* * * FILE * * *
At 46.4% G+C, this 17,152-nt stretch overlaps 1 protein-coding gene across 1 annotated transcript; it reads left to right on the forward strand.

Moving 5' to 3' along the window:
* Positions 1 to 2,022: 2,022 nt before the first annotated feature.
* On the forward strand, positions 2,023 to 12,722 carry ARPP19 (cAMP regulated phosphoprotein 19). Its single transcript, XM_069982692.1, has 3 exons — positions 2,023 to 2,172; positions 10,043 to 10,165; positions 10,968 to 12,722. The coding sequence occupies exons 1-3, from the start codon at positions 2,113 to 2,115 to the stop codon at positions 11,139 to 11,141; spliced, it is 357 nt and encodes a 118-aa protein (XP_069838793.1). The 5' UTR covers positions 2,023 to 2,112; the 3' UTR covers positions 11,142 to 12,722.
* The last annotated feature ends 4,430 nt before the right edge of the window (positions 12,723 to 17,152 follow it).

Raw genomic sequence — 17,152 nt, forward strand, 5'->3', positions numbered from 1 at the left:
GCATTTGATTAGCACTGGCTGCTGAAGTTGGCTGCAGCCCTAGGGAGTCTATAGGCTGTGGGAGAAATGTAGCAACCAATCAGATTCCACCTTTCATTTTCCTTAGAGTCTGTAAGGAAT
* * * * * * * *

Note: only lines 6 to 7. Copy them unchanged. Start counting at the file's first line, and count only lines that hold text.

Raw genomic sequence — 17,152 nt, forward strand, 5'->3', positions numbered from 1 at the left:
GCATTTGATTAGCACTGGCTGCTGAAGTTGGCTGCAGCCCTAGGGAGTCTATAGGCTGTGGGAGAAATGTAGCAACCAATCAGATTCCACCTTTCATTTTCCTTAGAGTCTGTAAGGAAT